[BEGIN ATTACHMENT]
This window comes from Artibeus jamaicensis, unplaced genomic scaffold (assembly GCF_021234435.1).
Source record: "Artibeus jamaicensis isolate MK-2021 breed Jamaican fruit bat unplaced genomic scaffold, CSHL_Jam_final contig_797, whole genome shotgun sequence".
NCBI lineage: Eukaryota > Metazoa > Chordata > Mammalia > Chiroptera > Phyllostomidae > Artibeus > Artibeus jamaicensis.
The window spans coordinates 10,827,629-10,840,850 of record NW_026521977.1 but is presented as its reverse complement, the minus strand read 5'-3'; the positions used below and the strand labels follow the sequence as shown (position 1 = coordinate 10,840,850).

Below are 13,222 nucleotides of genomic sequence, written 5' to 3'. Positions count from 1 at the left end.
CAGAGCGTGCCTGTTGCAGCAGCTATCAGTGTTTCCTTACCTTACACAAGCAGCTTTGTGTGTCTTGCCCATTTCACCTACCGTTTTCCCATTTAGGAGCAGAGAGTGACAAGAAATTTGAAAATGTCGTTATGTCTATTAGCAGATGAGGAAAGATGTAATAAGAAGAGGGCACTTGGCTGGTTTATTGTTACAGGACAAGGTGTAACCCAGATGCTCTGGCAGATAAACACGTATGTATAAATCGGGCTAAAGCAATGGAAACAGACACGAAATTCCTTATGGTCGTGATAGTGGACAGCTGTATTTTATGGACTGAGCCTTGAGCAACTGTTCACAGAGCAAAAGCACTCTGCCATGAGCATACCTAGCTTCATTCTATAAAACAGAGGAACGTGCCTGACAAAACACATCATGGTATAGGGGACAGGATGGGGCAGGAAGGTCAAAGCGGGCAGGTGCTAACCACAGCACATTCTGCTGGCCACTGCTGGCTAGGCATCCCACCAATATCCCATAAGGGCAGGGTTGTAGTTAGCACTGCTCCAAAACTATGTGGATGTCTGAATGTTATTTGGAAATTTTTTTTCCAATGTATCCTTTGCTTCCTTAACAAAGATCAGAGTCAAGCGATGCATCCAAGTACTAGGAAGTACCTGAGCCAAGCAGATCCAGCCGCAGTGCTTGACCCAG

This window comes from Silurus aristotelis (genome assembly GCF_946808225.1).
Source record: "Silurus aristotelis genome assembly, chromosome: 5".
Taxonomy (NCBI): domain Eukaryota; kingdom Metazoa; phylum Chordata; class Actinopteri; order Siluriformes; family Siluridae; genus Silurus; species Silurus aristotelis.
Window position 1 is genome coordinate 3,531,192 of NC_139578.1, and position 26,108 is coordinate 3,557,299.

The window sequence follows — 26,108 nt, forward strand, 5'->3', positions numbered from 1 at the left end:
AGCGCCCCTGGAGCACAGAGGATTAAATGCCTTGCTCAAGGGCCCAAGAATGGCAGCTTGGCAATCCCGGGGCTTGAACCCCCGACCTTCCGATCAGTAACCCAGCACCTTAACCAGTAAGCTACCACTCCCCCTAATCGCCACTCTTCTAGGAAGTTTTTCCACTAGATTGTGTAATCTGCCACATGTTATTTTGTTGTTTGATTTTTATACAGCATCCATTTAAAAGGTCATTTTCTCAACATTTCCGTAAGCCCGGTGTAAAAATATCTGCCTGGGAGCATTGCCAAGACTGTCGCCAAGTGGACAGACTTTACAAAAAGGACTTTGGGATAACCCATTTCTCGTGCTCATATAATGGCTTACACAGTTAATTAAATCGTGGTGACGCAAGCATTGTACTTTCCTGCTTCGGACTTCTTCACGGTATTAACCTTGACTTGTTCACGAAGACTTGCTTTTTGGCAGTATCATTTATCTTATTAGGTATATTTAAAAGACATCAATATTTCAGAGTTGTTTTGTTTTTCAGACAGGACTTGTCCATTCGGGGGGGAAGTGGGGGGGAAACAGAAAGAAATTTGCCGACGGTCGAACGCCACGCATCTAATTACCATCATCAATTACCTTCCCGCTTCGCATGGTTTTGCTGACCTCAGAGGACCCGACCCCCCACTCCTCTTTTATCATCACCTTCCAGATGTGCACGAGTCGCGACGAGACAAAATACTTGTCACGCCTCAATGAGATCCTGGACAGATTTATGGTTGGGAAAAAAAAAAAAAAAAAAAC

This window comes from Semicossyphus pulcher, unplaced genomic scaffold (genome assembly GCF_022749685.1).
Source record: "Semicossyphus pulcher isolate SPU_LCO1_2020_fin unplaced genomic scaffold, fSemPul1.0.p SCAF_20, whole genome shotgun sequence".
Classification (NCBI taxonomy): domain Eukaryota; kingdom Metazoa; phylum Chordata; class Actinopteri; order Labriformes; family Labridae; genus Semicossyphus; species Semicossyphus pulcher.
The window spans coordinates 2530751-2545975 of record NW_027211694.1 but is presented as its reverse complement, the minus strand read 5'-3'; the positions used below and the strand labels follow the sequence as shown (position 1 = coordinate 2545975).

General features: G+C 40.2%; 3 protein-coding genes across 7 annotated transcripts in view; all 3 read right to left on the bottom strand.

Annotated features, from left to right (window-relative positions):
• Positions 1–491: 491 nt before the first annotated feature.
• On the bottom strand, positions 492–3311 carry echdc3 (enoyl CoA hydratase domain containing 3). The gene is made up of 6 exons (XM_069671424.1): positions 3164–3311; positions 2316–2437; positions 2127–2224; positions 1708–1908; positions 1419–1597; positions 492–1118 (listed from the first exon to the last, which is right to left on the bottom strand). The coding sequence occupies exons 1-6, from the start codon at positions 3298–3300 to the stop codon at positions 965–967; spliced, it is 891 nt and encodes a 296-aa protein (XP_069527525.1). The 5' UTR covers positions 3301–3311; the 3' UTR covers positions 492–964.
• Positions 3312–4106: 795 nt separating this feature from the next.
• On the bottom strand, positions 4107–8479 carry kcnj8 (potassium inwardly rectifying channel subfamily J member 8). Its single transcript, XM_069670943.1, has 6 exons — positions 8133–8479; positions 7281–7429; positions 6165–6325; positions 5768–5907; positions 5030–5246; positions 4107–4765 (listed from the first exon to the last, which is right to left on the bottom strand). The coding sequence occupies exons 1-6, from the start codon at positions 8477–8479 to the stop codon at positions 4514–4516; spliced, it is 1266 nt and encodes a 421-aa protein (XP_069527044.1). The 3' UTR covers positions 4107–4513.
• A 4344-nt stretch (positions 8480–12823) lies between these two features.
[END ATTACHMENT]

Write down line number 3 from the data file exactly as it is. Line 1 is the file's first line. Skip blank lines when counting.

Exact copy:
NCBI lineage: Eukaryota > Metazoa > Chordata > Mammalia > Chiroptera > Phyllostomidae > Artibeus > Artibeus jamaicensis.